* Plan for your personal development for next year.
Whenever I invest in my own personal development, it pays off a hundred fold. Plan to grow your business by growing your own knowledge. Identify the training or resources you need to take your business to new levels next year whether it is a specific program, mastermind group, or mentor.
Thursday, December 30, 2010
Sent by Maxis from my BlackBerry® smartphone
New Year Resolutions are often made in response to a self-censoring of one's behavior or punishment for not doing what they believe will bring happiness. Giving up smoking, losing weight or getting fit are often at the top of the list when it comes to the top ten resolutions. Self-disgust, low self esteem or admonishment by others is often the reason for making resolutions. When we look at New Year resolutions, they are focused on changing aspects of one's unacceptable behavior - rarely are they couched in terms that reflect a larger vision for our lives or the values that might underpin a personal mission for what we want lives are about. Thus, conscious and unconscious resistance to the punishments that resolutions demand, sabotage us from keeping them. The outcome is that we continue our lives as before with humor, cynicism or increased self-loathing for our inability to change. We risk, as Henry Thoreaux said 'Living a Life of Quiet Desperation'.
What alternatives are there for changing aspects of our lives in more productive and nurturing ways? The following questions help you look at your life more strategically so changes you desire can be assessed in terms of their alignment with your vision and desires.
1.What do you really want to do with your life? What do you want your life to stand for and how would you like to be remembered?
2.What would you do if you knew you couldn't fail? Don't answer this question within the constraints of what you believe is currently possible. Think big and worthy dreams.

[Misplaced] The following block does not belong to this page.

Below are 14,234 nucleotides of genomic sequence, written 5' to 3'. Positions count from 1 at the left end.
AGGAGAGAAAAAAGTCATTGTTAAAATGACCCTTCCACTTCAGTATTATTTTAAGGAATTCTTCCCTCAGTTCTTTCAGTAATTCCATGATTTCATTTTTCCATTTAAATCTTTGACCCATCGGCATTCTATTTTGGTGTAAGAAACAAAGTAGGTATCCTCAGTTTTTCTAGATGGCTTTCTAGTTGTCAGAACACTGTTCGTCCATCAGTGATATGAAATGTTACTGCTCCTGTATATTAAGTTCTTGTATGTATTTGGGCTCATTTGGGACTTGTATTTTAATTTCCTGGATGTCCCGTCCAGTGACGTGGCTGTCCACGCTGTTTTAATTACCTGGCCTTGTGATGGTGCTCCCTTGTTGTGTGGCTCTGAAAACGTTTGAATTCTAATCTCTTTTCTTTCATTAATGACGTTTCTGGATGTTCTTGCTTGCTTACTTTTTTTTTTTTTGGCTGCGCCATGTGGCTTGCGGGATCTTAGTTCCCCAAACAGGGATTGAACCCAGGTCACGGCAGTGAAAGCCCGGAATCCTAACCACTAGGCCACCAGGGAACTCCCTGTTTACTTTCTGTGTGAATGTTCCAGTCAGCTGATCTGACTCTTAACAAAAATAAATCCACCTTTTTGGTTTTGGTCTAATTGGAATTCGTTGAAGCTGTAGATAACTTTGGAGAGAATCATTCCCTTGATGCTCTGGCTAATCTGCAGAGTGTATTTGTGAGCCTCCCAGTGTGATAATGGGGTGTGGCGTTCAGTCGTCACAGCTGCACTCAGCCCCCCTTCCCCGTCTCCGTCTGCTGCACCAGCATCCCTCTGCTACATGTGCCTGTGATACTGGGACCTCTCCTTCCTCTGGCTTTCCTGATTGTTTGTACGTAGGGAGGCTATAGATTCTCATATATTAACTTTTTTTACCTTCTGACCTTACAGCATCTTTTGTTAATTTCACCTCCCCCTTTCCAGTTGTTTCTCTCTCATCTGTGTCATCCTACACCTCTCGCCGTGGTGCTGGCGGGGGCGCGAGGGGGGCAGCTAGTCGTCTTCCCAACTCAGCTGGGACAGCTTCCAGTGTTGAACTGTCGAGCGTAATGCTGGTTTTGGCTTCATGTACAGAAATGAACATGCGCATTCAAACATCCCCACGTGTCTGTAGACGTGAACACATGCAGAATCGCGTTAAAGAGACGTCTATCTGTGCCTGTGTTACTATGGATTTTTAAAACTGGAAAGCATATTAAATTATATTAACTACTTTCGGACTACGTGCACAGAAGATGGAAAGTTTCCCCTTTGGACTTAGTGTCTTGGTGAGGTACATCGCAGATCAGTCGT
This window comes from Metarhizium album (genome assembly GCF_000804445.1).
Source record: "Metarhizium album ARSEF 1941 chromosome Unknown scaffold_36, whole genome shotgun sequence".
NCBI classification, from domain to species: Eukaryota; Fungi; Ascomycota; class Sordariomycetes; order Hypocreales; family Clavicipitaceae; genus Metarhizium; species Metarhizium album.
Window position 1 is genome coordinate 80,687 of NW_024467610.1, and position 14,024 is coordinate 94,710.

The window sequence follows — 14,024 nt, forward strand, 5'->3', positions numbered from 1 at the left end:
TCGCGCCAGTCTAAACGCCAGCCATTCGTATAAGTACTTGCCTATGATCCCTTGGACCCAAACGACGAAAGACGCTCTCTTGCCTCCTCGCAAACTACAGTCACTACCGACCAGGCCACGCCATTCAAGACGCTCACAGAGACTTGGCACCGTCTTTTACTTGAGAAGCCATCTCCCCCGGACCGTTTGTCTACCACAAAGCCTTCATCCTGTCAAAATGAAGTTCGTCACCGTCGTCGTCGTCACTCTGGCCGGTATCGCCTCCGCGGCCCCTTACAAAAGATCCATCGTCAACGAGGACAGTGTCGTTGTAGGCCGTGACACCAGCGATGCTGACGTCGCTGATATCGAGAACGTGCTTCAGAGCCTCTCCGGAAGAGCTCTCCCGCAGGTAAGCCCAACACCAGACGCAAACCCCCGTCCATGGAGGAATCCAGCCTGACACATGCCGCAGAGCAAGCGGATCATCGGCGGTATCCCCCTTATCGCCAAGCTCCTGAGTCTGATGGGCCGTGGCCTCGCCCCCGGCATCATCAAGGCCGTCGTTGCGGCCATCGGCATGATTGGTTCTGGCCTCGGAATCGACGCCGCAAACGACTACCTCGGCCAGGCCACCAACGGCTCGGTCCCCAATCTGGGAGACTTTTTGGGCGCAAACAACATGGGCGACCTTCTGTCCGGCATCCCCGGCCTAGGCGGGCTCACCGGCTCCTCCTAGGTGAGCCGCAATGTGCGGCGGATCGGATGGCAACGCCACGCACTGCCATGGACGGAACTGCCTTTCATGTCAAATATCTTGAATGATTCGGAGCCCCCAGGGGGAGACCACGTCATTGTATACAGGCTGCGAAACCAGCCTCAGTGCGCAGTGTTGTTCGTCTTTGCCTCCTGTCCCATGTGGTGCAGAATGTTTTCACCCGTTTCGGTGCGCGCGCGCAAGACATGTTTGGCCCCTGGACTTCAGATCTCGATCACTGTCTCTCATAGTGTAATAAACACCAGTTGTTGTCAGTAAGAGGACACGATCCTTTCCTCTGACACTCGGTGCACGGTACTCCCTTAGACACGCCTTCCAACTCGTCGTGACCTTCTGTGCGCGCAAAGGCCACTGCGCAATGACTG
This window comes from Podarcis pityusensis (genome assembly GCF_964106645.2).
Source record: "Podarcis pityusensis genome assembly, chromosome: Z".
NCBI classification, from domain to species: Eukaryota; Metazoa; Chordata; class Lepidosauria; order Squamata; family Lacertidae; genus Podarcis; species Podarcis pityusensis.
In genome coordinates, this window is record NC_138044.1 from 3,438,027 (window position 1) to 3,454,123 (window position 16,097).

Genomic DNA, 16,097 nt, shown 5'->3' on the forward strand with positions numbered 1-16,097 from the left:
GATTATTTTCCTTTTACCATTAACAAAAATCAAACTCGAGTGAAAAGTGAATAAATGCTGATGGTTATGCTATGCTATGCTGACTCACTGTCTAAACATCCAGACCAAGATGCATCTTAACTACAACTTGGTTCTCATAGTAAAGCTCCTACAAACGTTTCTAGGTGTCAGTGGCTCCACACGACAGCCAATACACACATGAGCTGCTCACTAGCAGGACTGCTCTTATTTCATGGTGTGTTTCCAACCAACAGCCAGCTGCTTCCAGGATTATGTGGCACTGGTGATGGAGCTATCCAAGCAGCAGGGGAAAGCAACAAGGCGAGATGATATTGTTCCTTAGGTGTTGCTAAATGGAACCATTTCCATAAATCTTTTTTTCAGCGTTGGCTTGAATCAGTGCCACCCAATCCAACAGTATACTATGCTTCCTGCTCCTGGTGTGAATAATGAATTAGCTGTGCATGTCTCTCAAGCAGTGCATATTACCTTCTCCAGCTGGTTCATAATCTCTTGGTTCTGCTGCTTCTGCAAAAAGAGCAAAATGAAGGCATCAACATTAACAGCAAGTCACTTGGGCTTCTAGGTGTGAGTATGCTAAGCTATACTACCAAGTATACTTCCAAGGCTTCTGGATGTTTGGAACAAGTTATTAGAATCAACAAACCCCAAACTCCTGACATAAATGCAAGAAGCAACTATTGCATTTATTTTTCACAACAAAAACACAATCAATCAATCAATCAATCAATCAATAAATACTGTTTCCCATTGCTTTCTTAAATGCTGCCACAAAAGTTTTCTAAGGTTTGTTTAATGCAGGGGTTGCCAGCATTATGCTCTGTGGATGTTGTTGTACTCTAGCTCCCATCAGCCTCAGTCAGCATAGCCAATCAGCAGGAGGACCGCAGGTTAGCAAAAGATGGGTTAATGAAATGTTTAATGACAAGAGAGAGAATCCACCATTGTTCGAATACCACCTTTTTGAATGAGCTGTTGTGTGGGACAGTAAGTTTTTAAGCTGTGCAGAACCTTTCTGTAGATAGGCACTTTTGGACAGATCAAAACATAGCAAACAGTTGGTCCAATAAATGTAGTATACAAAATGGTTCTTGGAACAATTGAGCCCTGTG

3.What are your values and what is so important to you that you would stake 'even life itself' to act in ways to celebrate these values?
4.What thoughts, feelings and actions do you believe align with achieving your vision, values and dreams of how you want your life to be?
5.What stops you from achieving the life you so desire? What reasons do you give yourself for not having what you want? Do you blame others for your failures or are you taking full responsibility for your own life?
6.What reasons do you give yourself for not having what you want? Do you blame others for your failures or are you taking full responsibility for your entire life?
7.What do you need to do to support achievement of your desired life? If those supports are not in place, what stories do you tell yourself for why this is so?
By asking these and similar questions, you can create a pen picture of the life you want. Take that picture and set goals, targets and the means for measuring and assessing your success.
The late Earl Nightingale once said 'Success is the progressive realization of a worthy ideal'. Dare to dream something worthy and examine your thoughts, feelings and actions to assess the extent to which you are progressively realizing it.
New Year Resolutions are temporary ways to assuage the anxiety of not living the life you truly want. They provide a temporary salve hoodwinking you into believing that positive change is on the horizon.